Finally, appellant contends that he received ineffective assistance of counsel because "it was the duty of [his] lawyer or the state or both to set up a PSE" and one was never conducted. More specifically, appellant argues that his lawyer did not arrange the PSE after asking for one at his sentencing. And because it was never conducted, appellant was not given enough information to argue for a downward departure.

It appears appellant is referring to a psychosexual evaluation. --------

In order to succeed on a claim of ineffective assistance of counsel, the claimant must prove that his counsel's representation "fell below an objective standard of reasonableness" and "that there is a reasonable probability that, but for counsel's unprofessional errors, the result of the proceeding would have been different." Gates v. State, 398 N.W.2d 558, 561 (Minn. 1987) (quoting Strickland v. Washington, 466 U.S. 668, 694, 104 S. Ct. 2052, 2068 (1984)). A reasonable probability is a "probability sufficient to undermine confidence in the outcome." State v. Rhodes, 657 N.W.2d 823, 842 (Minn. 2003) (quoting Strickland, 466 U.S. at 694, 104 S. Ct. 2052)). Under the prejudice prong, an "[appellant] must show that counsel's errors 'actually' had an adverse effect." Gates, 398 N.W.2d at 562. Where the claim does not satisfy one of the Strickland requirements, "we need not consider the other requirement." State v. Mosley, 895 N.W.2d 585, 591 (Minn. 2017) (citation omitted).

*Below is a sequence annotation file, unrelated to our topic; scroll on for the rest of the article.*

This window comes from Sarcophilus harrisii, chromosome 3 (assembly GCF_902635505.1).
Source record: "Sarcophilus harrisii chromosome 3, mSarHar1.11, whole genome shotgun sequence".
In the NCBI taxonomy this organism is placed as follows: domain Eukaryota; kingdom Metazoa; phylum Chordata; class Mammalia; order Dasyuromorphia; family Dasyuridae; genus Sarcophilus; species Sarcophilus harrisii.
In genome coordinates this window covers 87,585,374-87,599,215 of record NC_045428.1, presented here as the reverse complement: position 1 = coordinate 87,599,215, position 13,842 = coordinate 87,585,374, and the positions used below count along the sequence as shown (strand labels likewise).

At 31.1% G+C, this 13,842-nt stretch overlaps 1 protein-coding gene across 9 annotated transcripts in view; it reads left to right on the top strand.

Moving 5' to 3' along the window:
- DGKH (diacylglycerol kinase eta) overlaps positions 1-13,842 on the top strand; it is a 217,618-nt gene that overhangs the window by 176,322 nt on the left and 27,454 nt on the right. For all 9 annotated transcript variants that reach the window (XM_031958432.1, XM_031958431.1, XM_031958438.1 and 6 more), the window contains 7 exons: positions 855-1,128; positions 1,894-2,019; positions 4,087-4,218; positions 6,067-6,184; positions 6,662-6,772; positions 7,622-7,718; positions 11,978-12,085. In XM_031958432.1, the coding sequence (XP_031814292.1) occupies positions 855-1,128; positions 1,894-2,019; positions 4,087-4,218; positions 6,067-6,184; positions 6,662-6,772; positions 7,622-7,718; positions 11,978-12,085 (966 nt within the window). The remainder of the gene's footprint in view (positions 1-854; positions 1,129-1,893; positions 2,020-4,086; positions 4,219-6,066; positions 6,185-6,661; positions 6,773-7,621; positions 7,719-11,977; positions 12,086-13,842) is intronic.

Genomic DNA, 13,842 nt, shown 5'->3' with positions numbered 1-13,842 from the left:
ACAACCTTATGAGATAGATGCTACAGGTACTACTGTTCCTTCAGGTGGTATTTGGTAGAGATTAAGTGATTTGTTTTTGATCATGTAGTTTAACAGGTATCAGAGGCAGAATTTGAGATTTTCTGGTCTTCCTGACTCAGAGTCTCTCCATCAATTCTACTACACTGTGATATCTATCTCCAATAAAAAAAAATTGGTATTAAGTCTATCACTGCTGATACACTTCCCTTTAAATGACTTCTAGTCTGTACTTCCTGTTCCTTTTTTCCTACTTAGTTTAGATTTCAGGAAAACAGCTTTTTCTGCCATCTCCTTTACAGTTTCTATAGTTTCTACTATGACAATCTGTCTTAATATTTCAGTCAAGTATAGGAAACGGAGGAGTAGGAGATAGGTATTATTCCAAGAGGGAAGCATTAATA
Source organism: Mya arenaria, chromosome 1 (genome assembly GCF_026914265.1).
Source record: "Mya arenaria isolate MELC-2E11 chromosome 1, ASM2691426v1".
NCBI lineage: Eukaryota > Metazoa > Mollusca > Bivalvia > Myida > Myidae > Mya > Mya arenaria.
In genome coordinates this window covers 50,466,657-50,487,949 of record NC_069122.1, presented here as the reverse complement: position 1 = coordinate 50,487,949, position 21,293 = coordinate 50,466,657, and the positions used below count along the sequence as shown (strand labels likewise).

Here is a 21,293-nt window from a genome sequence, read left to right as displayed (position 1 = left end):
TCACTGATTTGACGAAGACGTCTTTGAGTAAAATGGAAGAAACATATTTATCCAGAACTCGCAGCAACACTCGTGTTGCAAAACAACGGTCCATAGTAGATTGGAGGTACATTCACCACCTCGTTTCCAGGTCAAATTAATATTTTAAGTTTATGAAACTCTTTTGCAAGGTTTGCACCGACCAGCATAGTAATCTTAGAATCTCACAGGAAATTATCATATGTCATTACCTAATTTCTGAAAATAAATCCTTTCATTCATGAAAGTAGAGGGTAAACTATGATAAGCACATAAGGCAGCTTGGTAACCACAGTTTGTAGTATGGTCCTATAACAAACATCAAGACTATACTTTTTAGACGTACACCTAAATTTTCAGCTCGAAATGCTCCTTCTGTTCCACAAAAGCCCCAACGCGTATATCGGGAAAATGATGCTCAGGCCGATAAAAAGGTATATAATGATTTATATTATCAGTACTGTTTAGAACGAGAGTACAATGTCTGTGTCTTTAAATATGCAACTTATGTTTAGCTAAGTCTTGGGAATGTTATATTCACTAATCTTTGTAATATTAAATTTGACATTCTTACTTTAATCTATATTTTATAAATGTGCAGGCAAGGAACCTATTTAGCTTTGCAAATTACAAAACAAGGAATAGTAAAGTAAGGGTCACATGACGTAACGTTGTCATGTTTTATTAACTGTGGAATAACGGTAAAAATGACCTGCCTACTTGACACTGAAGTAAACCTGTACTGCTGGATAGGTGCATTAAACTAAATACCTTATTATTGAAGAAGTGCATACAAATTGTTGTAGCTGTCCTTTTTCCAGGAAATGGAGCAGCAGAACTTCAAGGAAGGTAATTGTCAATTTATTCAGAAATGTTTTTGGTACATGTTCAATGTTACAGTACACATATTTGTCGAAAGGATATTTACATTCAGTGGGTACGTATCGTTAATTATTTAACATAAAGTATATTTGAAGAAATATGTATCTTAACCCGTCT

Appellant has not met his burden of proving that but-for counsel's error in not arranging a PSE, the result of the proceedings would have been different. Appellant argues that "[w]ithout that PSE not enough evidence was given for a chance at a downward departure." But appellant denied that he had any sexual contact with the victim and so it is unclear what helpful information may have been obtained from a psychosexual evaluation. Furthermore, appellant has not articulated how the district court's decision regarding a sentencing departure would have been different if the results of a psychosexual evaluation would have been provided. Appellant is not entitled to relief on these arguments.

Affirmed, in part, reversed, in part, and remanded.